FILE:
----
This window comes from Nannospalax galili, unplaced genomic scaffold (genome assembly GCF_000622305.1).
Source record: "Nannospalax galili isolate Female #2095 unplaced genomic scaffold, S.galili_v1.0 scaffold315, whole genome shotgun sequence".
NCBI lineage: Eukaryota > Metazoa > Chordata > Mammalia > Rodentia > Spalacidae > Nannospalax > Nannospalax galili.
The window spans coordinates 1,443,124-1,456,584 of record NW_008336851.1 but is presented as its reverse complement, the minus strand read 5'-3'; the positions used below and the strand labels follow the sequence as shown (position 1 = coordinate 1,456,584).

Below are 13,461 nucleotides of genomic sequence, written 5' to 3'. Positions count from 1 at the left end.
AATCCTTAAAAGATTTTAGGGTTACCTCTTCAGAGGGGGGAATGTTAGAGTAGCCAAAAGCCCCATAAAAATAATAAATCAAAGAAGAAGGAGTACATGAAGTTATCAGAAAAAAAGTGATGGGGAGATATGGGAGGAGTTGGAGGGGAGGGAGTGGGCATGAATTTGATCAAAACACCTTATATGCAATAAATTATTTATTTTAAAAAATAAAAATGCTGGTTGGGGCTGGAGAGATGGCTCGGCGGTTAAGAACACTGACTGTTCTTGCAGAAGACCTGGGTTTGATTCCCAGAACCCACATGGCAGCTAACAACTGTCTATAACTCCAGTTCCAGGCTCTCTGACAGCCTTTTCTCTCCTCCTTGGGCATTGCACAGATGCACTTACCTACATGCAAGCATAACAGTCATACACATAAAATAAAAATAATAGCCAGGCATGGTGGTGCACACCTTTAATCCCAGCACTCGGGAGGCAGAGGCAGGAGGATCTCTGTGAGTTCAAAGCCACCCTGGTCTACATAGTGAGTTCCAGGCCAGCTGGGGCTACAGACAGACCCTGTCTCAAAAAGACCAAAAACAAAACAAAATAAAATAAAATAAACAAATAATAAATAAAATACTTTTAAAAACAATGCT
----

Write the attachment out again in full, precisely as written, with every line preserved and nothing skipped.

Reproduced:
This window comes from Nannospalax galili, unplaced genomic scaffold (genome assembly GCF_000622305.1).
Source record: "Nannospalax galili isolate Female #2095 unplaced genomic scaffold, S.galili_v1.0 scaffold315, whole genome shotgun sequence".
NCBI lineage: Eukaryota > Metazoa > Chordata > Mammalia > Rodentia > Spalacidae > Nannospalax > Nannospalax galili.
The window spans coordinates 1,443,124-1,456,584 of record NW_008336851.1 but is presented as its reverse complement, the minus strand read 5'-3'; the positions used below and the strand labels follow the sequence as shown (position 1 = coordinate 1,456,584).

Below are 13,461 nucleotides of genomic sequence, written 5' to 3'. Positions count from 1 at the left end.
AATCCTTAAAAGATTTTAGGGTTACCTCTTCAGAGGGGGGAATGTTAGAGTAGCCAAAAGCCCCATAAAAATAATAAATCAAAGAAGAAGGAGTACATGAAGTTATCAGAAAAAAAGTGATGGGGAGATATGGGAGGAGTTGGAGGGGAGGGAGTGGGCATGAATTTGATCAAAACACCTTATATGCAATAAATTATTTATTTTAAAAAATAAAAATGCTGGTTGGGGCTGGAGAGATGGCTCGGCGGTTAAGAACACTGACTGTTCTTGCAGAAGACCTGGGTTTGATTCCCAGAACCCACATGGCAGCTAACAACTGTCTATAACTCCAGTTCCAGGCTCTCTGACAGCCTTTTCTCTCCTCCTTGGGCATTGCACAGATGCACTTACCTACATGCAAGCATAACAGTCATACACATAAAATAAAAATAATAGCCAGGCATGGTGGTGCACACCTTTAATCCCAGCACTCGGGAGGCAGAGGCAGGAGGATCTCTGTGAGTTCAAAGCCACCCTGGTCTACATAGTGAGTTCCAGGCCAGCTGGGGCTACAGACAGACCCTGTCTCAAAAAGACCAAAAACAAAACAAAATAAAATAAAATAAACAAATAATAAATAAAATACTTTTAAAAACAATGCT